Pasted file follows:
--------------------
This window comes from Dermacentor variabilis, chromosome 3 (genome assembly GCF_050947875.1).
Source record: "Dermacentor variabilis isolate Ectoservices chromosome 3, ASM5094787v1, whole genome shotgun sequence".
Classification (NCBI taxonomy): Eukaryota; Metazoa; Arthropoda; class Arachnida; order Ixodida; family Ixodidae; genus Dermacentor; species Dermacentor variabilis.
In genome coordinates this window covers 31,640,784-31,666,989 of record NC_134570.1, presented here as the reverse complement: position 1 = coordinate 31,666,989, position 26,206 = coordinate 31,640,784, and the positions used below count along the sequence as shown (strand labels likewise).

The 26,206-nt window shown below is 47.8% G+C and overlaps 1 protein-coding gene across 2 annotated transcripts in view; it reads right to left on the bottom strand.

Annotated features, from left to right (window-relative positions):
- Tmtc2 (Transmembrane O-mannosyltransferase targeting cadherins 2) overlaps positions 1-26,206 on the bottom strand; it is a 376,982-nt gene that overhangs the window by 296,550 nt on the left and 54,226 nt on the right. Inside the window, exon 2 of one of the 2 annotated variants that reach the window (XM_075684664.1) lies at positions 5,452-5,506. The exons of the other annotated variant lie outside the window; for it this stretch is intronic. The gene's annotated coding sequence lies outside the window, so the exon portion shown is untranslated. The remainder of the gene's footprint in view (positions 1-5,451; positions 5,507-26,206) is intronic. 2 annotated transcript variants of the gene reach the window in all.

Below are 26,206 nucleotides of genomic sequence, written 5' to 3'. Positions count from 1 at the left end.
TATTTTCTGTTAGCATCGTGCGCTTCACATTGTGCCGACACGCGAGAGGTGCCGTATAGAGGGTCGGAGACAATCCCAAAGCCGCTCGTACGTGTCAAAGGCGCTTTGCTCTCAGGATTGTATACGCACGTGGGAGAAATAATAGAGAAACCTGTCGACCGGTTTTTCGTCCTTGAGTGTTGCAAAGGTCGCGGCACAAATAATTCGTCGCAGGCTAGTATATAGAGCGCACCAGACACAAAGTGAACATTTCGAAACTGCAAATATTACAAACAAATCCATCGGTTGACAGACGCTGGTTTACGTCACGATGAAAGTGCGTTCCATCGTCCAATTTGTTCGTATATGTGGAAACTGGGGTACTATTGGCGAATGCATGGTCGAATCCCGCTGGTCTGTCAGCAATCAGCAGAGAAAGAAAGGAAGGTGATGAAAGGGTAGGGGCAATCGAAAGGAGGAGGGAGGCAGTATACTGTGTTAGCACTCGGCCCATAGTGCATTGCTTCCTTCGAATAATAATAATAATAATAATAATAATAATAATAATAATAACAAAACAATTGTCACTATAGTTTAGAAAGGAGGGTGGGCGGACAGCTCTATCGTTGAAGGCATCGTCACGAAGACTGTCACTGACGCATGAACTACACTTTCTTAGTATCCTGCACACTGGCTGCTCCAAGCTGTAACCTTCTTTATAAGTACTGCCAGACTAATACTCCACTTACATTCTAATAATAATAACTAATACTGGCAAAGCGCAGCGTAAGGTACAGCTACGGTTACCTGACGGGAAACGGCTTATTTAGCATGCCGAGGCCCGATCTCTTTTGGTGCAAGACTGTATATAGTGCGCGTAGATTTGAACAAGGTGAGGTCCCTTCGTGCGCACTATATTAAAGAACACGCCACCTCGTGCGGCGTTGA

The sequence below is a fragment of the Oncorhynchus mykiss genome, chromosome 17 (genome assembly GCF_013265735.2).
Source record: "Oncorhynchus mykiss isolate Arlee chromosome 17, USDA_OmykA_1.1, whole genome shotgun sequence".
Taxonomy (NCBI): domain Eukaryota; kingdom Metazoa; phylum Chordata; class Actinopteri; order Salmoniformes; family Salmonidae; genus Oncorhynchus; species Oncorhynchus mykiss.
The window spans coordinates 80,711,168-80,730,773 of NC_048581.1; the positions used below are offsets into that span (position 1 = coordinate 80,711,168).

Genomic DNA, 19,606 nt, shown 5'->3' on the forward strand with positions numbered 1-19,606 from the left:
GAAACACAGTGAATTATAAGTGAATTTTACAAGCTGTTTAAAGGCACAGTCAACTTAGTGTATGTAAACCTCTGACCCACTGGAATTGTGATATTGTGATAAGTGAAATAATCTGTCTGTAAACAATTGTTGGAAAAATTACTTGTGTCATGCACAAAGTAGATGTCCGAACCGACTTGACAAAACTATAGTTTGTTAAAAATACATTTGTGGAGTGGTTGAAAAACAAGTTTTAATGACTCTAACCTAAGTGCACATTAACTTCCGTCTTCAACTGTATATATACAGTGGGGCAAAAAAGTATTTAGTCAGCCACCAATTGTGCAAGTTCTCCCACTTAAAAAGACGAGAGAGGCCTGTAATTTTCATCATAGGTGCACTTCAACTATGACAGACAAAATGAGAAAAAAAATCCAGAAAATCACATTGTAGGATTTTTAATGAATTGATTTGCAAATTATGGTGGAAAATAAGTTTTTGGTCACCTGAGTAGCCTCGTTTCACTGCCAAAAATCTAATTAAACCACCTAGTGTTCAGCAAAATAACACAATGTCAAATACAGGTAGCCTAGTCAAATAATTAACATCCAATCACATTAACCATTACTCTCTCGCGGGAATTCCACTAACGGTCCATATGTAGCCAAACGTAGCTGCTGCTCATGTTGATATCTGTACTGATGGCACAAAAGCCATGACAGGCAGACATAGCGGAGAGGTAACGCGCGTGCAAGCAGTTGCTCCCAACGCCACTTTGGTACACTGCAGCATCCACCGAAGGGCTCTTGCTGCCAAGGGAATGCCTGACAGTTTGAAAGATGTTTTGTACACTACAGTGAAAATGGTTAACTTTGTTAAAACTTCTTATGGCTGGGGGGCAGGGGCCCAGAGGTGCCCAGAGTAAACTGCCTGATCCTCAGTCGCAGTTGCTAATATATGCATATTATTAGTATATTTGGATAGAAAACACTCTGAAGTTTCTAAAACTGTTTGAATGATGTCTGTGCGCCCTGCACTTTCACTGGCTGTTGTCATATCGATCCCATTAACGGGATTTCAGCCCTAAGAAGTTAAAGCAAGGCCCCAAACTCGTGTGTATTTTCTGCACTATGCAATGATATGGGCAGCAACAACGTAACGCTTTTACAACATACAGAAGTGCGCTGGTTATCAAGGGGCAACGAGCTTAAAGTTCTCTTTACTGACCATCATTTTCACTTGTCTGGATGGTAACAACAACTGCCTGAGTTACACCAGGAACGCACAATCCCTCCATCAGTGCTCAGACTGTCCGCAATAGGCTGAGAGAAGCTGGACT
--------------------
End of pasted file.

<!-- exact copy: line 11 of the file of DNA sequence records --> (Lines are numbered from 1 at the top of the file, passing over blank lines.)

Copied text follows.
Source record: "Oncorhynchus mykiss isolate Arlee chromosome 17, USDA_OmykA_1.1, whole genome shotgun sequence".